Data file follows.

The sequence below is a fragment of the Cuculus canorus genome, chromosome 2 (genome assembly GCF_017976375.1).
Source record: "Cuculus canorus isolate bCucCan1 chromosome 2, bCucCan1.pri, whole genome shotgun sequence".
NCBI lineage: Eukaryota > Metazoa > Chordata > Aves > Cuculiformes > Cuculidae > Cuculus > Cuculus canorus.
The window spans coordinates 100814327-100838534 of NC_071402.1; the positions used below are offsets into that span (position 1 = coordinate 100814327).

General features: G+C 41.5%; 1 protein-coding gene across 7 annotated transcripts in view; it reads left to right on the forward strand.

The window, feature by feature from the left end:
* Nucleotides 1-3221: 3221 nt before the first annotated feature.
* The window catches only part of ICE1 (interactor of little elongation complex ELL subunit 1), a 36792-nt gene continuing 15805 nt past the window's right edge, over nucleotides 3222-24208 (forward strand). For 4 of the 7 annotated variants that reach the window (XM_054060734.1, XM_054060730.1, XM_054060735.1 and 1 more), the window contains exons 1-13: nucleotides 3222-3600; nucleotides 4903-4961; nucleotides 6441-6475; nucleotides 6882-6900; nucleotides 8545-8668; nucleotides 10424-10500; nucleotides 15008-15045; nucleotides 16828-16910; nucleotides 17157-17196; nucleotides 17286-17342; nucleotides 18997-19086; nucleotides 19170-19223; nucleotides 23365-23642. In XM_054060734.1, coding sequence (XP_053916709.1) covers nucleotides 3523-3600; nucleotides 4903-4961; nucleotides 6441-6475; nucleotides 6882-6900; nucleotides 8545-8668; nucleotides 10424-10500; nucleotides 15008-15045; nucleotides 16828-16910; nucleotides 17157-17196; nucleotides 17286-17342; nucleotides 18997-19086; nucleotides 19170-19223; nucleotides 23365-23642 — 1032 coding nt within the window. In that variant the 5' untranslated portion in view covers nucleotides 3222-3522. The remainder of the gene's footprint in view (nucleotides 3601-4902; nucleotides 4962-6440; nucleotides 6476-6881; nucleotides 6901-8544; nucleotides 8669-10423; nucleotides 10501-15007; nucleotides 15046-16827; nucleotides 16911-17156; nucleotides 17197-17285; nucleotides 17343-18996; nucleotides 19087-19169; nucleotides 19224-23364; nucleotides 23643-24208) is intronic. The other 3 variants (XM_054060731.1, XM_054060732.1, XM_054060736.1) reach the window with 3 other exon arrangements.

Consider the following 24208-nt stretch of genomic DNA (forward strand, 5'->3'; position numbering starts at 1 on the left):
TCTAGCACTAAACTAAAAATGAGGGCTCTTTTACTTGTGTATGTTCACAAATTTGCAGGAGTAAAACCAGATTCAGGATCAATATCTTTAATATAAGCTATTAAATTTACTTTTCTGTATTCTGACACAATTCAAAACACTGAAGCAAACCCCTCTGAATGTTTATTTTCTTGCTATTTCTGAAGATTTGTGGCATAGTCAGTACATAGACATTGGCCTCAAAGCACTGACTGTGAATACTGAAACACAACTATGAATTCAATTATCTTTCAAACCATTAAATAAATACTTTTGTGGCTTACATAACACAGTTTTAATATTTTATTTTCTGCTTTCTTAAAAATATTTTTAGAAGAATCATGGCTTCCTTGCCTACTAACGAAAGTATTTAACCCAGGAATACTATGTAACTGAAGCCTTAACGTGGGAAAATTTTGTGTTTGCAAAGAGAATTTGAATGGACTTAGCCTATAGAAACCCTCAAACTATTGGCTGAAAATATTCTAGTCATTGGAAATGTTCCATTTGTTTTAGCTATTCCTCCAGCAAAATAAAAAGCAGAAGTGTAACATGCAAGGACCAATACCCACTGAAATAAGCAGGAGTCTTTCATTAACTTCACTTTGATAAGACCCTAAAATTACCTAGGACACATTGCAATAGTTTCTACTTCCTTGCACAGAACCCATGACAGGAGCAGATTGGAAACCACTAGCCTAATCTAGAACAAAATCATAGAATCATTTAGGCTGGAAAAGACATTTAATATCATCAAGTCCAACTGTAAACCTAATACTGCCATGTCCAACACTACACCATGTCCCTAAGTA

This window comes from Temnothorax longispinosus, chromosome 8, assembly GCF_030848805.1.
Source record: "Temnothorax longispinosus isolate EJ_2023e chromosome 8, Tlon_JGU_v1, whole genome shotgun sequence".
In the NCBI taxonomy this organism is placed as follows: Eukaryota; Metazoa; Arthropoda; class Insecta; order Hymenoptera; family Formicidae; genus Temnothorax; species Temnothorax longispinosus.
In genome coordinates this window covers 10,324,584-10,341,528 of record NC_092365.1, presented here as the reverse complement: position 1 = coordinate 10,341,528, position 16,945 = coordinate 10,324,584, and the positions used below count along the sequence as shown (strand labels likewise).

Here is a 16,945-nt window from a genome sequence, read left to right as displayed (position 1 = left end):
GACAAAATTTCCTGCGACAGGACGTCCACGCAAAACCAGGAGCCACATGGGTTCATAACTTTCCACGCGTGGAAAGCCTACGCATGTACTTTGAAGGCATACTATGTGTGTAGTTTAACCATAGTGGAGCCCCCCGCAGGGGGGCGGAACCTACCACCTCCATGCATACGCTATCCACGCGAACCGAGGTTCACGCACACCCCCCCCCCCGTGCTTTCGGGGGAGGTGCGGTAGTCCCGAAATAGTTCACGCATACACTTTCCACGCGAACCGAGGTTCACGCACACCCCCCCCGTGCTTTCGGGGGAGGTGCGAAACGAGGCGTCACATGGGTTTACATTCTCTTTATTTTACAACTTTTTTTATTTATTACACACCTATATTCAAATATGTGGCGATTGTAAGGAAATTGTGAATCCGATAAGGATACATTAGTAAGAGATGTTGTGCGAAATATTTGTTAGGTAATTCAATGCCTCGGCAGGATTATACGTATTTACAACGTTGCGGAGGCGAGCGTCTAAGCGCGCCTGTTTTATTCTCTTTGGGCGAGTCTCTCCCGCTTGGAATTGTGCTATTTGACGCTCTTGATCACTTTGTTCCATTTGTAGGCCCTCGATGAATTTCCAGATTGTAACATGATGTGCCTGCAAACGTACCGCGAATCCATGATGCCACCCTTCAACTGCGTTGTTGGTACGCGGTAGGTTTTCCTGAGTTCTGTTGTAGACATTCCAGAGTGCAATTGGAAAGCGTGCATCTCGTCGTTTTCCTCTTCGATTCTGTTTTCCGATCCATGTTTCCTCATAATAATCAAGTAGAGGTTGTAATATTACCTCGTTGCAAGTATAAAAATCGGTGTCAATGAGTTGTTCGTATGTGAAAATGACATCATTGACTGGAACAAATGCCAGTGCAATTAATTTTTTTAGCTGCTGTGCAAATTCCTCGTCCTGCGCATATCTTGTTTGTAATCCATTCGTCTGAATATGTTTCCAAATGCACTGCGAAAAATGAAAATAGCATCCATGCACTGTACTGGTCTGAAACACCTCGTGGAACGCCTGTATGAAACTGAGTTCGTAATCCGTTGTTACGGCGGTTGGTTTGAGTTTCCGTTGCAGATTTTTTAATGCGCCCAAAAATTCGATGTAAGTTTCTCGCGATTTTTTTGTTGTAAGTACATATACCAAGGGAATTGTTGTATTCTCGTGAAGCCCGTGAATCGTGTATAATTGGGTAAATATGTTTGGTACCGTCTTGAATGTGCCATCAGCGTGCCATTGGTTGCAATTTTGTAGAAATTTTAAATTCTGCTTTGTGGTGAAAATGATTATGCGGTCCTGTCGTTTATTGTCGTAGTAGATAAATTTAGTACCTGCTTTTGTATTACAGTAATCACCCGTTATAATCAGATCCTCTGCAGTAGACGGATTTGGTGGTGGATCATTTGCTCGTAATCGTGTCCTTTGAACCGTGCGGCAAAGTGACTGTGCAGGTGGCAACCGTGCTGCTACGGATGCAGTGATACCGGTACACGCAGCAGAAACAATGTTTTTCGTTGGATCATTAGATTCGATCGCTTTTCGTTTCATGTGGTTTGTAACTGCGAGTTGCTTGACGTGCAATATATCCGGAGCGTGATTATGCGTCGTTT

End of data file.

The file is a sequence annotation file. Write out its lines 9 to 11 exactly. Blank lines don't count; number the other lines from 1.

Consider the following 24208-nt stretch of genomic DNA (forward strand, 5'->3'; position numbering starts at 1 on the left):
TCTAGCACTAAACTAAAAATGAGGGCTCTTTTACTTGTGTATGTTCACAAATTTGCAGGAGTAAAACCAGATTCAGGATCAATATCTTTAATATAAGCTATTAAATTTACTTTTCTGTATTCTGACACAATTCAAAACACTGAAGCAAACCCCTCTGAATGTTTATTTTCTTGCTATTTCTGAAGATTTGTGGCATAGTCAGTACATAGACATTGGCCTCAAAGCACTGACTGTGAATACTGAAACACAACTATGAATTCAATTATCTTTCAAACCATTAAATAAATACTTTTGTGGCTTACATAACACAGTTTTAATATTTTATTTTCTGCTTTCTTAAAAATATTTTTAGAAGAATCATGGCTTCCTTGCCTACTAACGAAAGTATTTAACCCAGGAATACTATGTAACTGAAGCCTTAACGTGGGAAAATTTTGTGTTTGCAAAGAGAATTTGAATGGACTTAGCCTATAGAAACCCTCAAACTATTGGCTGAAAATATTCTAGTCATTGGAAATGTTCCATTTGTTTTAGCTATTCCTCCAGCAAAATAAAAAGCAGAAGTGTAACATGCAAGGACCAATACCCACTGAAATAAGCAGGAGTCTTTCATTAACTTCACTTTGATAAGACCCTAAAATTACCTAGGACACATTGCAATAGTTTCTACTTCCTTGCACAGAACCCATGACAGGAGCAGATTGGAAACCACTAGCCTAATCTAGAACAAAATCATAGAATCATTTAGGCTGGAAAAGACATTTAATATCATCAAGTCCAACTGTAAACCTAATACTGCCATGTCCAACACTACACCATGTCCCTAAGTA

This window comes from Temnothorax longispinosus, chromosome 8, assembly GCF_030848805.1.